Desk research – also known as secondary or supplementary research – is the practice of pulling together facts, information and opinion which has already been published, into a new report.

You can use desk research for an entire report – and it’s a particular good method for market or sector profiles. And you can also use it to lay the foundations for, and to turbo charge, your primary research project.

Here at Perspectus Global, we enjoy doing desk research. And here are our top three favourite things about it:

1) More marketing and insights teams are relying on desk research than ever before – partly because of the wealth of accessible information that is out there, and partly because it is more cost effective than running a big primary research project. If you know what you’re looking for, you can find good sources of information online, such as government policy papers, academic studies, trade organisations reports, and quality media coverage. And big libraries – such as the British Library – are also great places to go for desk research, allowing access to expert librarians, and the free browsing of data portals like Fame, Mintel and Mint. Beware of using unreliable sources – it’s worth getting expert advice about robust sources before embarking on the project if you’re new to this research method.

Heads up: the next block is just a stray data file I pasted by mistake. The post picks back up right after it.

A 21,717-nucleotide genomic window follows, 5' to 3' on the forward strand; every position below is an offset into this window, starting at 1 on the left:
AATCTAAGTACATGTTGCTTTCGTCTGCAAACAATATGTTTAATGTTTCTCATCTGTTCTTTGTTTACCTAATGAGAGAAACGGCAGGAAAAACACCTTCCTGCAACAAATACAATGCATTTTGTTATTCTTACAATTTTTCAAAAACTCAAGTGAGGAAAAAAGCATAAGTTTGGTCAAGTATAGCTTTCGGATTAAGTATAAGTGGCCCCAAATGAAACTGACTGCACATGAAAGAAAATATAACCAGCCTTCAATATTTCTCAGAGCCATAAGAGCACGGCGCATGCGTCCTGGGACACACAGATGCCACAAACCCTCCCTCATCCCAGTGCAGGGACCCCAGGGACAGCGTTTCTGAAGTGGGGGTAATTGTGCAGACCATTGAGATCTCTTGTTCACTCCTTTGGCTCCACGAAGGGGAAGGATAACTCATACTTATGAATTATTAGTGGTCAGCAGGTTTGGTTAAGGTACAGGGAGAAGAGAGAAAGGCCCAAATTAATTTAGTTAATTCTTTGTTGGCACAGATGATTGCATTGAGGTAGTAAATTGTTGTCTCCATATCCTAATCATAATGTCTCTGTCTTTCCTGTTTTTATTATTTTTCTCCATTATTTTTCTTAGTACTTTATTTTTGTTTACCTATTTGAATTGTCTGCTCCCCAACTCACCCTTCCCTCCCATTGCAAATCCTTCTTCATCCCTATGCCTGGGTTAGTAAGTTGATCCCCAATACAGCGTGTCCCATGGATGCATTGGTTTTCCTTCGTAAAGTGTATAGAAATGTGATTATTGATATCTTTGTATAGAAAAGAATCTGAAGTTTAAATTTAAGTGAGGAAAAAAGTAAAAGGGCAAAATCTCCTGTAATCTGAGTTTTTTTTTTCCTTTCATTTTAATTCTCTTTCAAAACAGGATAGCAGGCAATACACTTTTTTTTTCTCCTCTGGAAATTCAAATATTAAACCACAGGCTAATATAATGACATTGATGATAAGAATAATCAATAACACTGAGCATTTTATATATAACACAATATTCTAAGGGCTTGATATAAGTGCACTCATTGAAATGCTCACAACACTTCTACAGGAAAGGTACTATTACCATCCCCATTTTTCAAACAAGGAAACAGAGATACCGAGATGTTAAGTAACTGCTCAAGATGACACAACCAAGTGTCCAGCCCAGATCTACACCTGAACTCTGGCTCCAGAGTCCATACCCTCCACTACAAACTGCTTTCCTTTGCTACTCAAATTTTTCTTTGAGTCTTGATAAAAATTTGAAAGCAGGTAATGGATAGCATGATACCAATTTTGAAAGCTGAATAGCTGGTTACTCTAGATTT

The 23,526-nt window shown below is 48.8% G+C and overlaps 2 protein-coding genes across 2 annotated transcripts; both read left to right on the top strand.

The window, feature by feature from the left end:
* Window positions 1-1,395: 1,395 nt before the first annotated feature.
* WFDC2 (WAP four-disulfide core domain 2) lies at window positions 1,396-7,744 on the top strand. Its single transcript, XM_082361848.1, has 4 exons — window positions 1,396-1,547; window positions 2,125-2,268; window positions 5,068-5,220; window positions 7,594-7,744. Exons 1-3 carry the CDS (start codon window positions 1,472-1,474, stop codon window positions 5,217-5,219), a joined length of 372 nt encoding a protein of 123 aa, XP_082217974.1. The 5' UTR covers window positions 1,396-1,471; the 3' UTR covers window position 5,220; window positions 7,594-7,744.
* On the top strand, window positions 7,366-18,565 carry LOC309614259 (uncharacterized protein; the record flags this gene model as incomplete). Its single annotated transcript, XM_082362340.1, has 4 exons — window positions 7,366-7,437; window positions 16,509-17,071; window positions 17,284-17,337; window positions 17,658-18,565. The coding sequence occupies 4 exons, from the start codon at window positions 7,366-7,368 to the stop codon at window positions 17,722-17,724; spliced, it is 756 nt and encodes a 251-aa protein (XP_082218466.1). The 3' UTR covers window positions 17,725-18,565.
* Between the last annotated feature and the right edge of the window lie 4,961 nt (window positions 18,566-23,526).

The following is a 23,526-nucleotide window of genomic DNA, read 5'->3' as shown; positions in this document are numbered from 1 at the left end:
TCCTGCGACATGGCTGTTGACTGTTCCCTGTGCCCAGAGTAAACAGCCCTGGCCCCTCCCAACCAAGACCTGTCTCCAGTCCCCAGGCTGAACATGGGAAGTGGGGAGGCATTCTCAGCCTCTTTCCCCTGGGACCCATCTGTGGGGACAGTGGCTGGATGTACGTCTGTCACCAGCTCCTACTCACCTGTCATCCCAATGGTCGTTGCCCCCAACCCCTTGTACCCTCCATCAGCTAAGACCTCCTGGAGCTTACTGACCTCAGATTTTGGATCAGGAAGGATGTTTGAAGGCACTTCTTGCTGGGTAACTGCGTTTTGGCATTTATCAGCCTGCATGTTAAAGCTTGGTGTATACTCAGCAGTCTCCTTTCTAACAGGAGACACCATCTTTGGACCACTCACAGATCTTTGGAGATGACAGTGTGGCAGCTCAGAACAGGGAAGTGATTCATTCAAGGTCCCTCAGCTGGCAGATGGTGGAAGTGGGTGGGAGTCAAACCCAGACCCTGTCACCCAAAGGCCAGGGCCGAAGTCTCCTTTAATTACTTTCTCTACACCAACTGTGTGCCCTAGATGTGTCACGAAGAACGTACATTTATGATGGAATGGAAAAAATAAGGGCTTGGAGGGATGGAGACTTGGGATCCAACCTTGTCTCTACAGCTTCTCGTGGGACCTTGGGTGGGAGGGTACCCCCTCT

2) When we undertake a report for a brand or organisation using primary data – eg qualitative and quantitate research – using desk research to shape the themes, topics and questions for the primary research is essential. Even if you’re an expert in a particular sector, it’s incredibly important to spend time immersing yourself in the latest trends and topics so that your primary research is relevant and timely.

3) Including supplementary desk research to your primary research report will make it fly. You’re showing that your white paper is rooted in a deep understanding of the topics at play, that your primary research has been based on this thorough knowledge, and that you’re bringing in other expert opinion and data to make your report well rounded and robust.

If you’d like to chat to us about desk research, get in touch